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about sync
Old 20th January 2013
  #1
Gear Head
 

about sync

you can sync two interfaces with ADAT/SPDIF/WORDCLOCK
what's the difference?
does it matter quality/stability wise?

thanks
Old 20th January 2013
  #2
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UnDeFiNeD's Avatar
 

Quote:
Originally Posted by tuna View Post
you can sync two interfaces with ADAT/SPDIF/WORDCLOCK
what's the difference?
does it matter quality/stability wise?

thanks
It all depends on who does what in your particular setup.

The basics are very simple, each time you interface two audio devices with each other over a digital connection, you have to establish sync between them.

This is because both devices have an internal clock signal, running at the chosen samplerate (or multiples of, but thats not the point here). While samplerate can seem equal between the two devices (eg. both are set internally at 44.1kHz), in reality there are two major problems when you try to make them interface with each other:
1. Both rates will never be exactly the same (ex. one might have 44101Hz, and the other 44099Hz)
2. Even if they would, by miracle, be exactly equal, the exact timing when a sample is either captured or playbacked, will never be the same with both machines.

The result of interfacing these two devices without sync will be (strong) jitter. Resulting in heavy distortion on high frequency material and clicks and pops.


As an example, if you have an ADAT capable A/D converter, and an ADAT in port on your computer interface and you want to make a recording, you will need to chose one of both as either clock master or clock slave.

Option 1 would be to tell the computer to instead of listen to it's own build in clock, to listen to the clock of the A/D converter. This option is usually set in either the interface settings, or DAW settings.
Now to your question, ADAT is a very nice interfacing format since it transports a clock signal over it's own cable. You could tell the computer in this case to go and listen to the incoming ADAT clock signal, and sync to that to guarantee the exact same samplerate inside the DAW as the converter uses to capture the audio.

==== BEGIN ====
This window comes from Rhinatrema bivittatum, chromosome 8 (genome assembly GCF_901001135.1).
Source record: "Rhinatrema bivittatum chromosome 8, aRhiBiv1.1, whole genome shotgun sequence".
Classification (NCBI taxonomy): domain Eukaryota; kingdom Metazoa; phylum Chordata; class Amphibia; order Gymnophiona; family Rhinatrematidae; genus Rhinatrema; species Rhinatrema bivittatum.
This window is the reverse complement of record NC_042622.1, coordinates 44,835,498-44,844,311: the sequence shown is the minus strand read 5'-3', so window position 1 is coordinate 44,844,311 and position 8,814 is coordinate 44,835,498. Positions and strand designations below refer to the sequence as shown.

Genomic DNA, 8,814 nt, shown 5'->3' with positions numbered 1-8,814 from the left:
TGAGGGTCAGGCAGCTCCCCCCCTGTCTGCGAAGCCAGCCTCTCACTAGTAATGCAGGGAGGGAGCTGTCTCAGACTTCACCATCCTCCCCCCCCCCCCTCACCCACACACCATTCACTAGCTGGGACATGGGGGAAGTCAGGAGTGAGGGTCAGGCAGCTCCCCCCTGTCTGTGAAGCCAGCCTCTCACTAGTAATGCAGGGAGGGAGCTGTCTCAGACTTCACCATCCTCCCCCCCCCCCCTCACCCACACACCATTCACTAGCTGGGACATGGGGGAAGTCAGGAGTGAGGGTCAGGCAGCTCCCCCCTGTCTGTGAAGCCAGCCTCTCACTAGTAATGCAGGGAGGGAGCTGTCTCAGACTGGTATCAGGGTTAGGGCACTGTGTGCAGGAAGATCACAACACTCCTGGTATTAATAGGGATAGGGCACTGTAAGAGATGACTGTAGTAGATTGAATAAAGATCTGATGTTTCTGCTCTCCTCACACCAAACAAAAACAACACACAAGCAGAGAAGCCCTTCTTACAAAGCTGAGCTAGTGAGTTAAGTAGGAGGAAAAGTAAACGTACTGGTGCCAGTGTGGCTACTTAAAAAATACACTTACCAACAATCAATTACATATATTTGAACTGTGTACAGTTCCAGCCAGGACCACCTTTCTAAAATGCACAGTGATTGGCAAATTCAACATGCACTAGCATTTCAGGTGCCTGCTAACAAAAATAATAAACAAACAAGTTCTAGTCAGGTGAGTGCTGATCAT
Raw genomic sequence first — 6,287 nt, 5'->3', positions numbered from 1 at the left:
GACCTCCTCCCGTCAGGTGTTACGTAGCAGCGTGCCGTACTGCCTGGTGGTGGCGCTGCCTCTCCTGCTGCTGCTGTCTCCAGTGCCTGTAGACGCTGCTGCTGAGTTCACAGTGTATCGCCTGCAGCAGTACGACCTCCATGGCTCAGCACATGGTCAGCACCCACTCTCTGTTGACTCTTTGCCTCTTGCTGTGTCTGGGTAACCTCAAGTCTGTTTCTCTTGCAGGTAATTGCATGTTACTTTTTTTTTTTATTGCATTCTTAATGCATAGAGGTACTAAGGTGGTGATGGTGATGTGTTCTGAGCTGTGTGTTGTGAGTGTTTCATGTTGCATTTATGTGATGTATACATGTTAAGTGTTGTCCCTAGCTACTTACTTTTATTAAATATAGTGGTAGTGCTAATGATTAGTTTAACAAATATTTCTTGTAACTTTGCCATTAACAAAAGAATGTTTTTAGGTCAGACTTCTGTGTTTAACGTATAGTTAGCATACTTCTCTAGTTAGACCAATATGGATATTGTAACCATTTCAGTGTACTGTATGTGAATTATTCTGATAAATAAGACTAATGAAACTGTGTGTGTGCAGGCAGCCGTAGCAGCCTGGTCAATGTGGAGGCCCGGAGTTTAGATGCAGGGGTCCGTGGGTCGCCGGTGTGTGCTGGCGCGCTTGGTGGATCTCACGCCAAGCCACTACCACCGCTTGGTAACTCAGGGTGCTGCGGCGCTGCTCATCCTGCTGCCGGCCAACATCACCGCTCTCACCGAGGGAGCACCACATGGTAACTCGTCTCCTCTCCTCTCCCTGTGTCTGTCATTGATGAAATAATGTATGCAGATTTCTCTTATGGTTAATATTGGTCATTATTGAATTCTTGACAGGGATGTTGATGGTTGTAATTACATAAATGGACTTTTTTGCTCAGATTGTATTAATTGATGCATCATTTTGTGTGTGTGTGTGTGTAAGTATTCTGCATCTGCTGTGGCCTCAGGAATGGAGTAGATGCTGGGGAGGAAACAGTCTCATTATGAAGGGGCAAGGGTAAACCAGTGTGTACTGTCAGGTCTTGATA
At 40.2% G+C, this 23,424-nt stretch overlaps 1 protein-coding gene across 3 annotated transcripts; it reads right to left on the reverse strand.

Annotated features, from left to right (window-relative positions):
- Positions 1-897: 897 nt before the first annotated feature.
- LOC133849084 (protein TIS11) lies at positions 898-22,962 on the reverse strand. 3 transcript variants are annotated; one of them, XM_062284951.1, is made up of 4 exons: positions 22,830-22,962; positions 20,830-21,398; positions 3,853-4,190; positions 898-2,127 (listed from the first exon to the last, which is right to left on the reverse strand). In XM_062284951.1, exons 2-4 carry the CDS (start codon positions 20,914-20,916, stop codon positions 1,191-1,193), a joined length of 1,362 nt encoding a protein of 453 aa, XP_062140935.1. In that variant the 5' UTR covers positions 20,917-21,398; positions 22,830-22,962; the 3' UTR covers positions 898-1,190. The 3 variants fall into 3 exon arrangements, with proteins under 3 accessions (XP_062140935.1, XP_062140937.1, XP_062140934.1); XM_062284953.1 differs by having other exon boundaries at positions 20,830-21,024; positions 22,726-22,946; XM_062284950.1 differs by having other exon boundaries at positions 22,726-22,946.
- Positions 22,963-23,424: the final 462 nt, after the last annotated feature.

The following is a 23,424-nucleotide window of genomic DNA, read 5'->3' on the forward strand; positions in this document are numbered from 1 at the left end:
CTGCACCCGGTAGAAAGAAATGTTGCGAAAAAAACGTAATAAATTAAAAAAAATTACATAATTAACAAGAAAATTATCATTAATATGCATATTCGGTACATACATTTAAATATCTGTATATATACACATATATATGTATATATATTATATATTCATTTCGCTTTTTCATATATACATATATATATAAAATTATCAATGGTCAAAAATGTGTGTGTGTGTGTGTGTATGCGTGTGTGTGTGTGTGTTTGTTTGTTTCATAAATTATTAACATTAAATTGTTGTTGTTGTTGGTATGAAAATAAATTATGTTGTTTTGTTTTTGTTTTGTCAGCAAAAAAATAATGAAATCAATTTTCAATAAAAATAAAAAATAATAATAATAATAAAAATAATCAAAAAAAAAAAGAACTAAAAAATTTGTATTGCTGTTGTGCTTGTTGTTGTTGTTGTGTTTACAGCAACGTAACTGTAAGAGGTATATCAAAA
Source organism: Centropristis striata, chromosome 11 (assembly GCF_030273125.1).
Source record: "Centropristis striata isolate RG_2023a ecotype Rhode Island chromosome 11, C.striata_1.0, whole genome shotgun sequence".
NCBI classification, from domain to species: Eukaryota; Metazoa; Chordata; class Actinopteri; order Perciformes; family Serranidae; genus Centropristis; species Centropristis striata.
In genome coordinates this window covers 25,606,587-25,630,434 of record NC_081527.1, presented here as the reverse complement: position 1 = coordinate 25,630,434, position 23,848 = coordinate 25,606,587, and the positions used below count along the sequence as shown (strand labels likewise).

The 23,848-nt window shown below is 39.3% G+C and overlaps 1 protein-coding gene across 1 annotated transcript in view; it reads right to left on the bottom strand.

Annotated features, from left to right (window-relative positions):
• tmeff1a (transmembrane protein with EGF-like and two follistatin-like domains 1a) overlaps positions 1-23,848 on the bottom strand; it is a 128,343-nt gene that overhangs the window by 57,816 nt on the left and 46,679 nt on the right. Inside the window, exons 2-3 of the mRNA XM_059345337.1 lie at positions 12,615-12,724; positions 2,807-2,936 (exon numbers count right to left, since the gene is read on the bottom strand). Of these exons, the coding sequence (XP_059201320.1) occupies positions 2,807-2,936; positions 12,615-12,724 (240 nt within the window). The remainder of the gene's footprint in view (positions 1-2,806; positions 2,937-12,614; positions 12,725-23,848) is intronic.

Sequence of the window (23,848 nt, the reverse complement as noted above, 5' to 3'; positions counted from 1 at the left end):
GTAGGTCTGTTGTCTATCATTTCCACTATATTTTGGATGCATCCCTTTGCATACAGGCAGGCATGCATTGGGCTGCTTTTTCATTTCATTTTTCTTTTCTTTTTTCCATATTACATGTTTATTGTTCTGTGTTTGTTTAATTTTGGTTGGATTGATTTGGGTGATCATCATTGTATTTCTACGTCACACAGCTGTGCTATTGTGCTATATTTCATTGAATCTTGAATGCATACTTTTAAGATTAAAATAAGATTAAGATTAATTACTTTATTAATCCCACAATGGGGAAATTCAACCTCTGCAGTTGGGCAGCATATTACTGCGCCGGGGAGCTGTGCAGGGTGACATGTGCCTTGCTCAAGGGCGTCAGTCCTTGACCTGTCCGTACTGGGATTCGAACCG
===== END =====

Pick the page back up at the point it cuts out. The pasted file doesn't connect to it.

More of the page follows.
Option 2 would be to tell the converter to listen to the PC instead. In this case we could have a problem, since only an ADAT cable is wired from the A/D to the PC, but not vice versa, and so there is no incoming clock signal to sync to. Thats where for example a wordclock cable might be helpful. If the PC's interface has a WC out, you could wire the BNC cable to the A/D's WC-in and establish sync by slaving the A/D to the WC.


Which one here is better? Technically speaking option 1, since A/D conversion is the most destructive process in the chain, and if the clock signal isn't stable at capture, there is no way to fix it afterwards, and playback will be flawed too.

However, it could be possible that your A/D's built in clock is so bad, that an external one gives better results. This could be used to have all other digital devices (in our example the A/D and the PC interface) slaved to. But results in this case vary widely and are subject to a lot of controverse also.

Along the same lines, you could be working in a media company where they have an in house clock where everything should be slaved to. In that case all your devices need to be slaved to that one master clock to retain sync (wordclock as well as timecode) throughout the building.


Regarding your question wich one of the formats is better, depends on your particular setup:
S/PDIF, AES/EBU and ADAT carry their own clock signal. So if you have decent cables to interface your devices with (remember, 75ohm RCA for S/PDIF and 110ohm XLR for AES/EBU!), then there is no immediate need to hook up an additional wordclock to sync to. Just sync to the incoming interface itself, and judge if the connect seems correct. You could also try to mesure the jitter of your interface to see if everything is correct.
If not you can always opt for the extra wordclock connection to sync to, but benefits here are usually preserved for larger distances. Changing to a better digital cable will in most cases be sufficient.

Alex
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